The season also marked the arrival of two players who would go on to become legendary. Centre-forward Paul Bates had made just two first-team appearances during the previous campaign as he banged in goals for the reserves, but was named at outside-left for the FA Cup first-qualifying-round tie against Slough Centre in September. In the same game a gentleman by the name of Len Worley was handed his full debut on the right wing and the Chairboys claimed a 3-1 victory at the Dolphin Stadium.

Bates would be given his chance as a centre-forward following a serious injury to regular Malcolm Hunt in March 1955 and he didn’t take long to make the position his own. The Blues embarked on yet another magical run in the FA Amateur Cup with Wealdstone, Woking and Ilford all seen off before they faced Pegasus in a quarter-final tie at Loakes Park.

Fourteen-thousand spectators packed out the ground and saw the visitors, a team comprised of Oxford and Cambridge University old boys, managed at the time by Joe Mercer, somehow keep the Wanderers at bay to earn a goalless draw. A capacity crowd of 6,500 saw the replay at Iffley Road with the visitors coming from behind to level through Trott with 20 minutes remaining before Jackie Tomlin snatched a dramatic last-minute winner.

The semi-final draw was again unkind as Wycombe faced Bishop Auckland at Doncaster Rovers’ Belle Vue ground. Over 5,000 fans made the trip from the Chair Metropolis to make up a crowd of 24,800. Centre-half Barry Darvill played despite suffering from a temperature of 100 degrees and the game showcased the skills of Worley.

The Bishops missed a 13th-minute penalty and the game was still goalless going into the final 20 minutes. Bates spurned a gilt-edged chance to score when he raced through on goal only to delay his shot and a defender got back to make a last-ditch challenge. Within 60 seconds, Oliver fired past Syrett to give Bishops a narrow 1-0 victory.

There was further disappointment as the Berks and Bucks Senior Cup was lost with Slough Town winning 2-1 in the final at the Meadow, Chesham. The side ended the season in fourth place in the Isthmian League, but these really were heady days and having come so close to glory, the 1955/56 season really would be one to savour.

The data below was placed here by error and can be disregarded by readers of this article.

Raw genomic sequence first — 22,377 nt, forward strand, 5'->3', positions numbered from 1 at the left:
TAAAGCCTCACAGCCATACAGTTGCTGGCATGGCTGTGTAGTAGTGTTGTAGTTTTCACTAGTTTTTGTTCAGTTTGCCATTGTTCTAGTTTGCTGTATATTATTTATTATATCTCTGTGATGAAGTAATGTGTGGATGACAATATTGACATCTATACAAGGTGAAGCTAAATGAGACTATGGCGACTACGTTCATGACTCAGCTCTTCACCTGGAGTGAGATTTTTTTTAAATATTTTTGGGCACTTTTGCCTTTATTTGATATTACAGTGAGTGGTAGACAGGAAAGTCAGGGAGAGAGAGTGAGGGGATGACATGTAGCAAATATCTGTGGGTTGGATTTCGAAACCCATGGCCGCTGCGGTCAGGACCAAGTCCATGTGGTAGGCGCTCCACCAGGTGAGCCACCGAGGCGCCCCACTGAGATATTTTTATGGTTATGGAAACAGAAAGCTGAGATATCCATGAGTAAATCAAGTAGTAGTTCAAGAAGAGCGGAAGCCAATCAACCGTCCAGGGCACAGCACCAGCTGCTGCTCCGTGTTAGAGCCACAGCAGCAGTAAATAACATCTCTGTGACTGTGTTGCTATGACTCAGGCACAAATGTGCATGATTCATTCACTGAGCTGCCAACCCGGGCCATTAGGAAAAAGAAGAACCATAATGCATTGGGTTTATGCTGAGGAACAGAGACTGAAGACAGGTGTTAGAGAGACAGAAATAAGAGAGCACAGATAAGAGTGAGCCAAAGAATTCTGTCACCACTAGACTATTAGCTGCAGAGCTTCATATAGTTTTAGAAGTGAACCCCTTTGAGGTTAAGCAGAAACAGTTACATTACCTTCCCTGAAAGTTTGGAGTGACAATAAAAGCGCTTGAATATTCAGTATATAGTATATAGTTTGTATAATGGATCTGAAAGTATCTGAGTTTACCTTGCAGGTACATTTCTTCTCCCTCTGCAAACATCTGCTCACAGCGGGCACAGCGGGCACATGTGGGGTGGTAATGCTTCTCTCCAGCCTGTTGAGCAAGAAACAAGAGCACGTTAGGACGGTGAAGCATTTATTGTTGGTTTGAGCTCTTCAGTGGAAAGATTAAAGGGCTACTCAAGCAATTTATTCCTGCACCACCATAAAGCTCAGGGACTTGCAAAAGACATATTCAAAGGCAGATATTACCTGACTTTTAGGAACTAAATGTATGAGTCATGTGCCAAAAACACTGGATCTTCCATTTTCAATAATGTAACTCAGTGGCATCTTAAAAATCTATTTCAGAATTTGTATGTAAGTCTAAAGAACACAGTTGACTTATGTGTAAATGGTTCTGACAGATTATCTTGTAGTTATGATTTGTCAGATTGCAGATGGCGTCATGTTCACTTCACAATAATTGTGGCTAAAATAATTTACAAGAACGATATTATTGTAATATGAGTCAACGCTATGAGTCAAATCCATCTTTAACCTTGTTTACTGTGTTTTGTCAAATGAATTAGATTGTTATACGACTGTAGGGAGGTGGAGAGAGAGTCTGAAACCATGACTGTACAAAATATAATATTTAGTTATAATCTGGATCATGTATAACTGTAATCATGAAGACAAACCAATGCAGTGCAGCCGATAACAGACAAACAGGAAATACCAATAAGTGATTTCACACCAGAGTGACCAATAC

There was an inauspicious start to the campaign, however, with Walthamstow Avenue handing out a 3-0 drubbing on the opening day at Loakes Park and the side then escaped from Marriott’s Close with a goalless draw against Witney Town in a FA Cup preliminary-round tie. The home side had missed an early penalty as well as numerous other chances to win it. The replay at Loakes Park the following Wednesday saw the hosts romp to a record 15-1 win with Bates and Truett both scoring five goals apiece.

It was the start of a memorable FA Cup run as the Blues made it through to the first round proper for only the second time in their history, although it ended in a disappointing 3-1 defeat to Birmingham and District League side Burton Albion in front of 9,696 at Loakes Park. A freak goal saw Hitchin Town knock the Chairboys out of the FA Amateur Cup in a third-round tie at a snow-bound Top Field, whilst Maidenhead United beat the Wanderers 3-2 in the replay of the final of the Berks and Bucks Senior Cup.

April 1956, goals from Bates, Trott and a Truett penalty sealed a 3-0 victory over Dulwich Hamlet to crown Wycombe Wanderers as Champions in front of 6,000 fans at Loakes Park.stIt was in the Isthmian League, however, that the side were to go on and create history. They went top on New Year’s Eve after thumping Romford 6-2 at Loakes Park and remained there for the rest of the season. The team lost just one of its last 18 matches and on 21

Advertisement block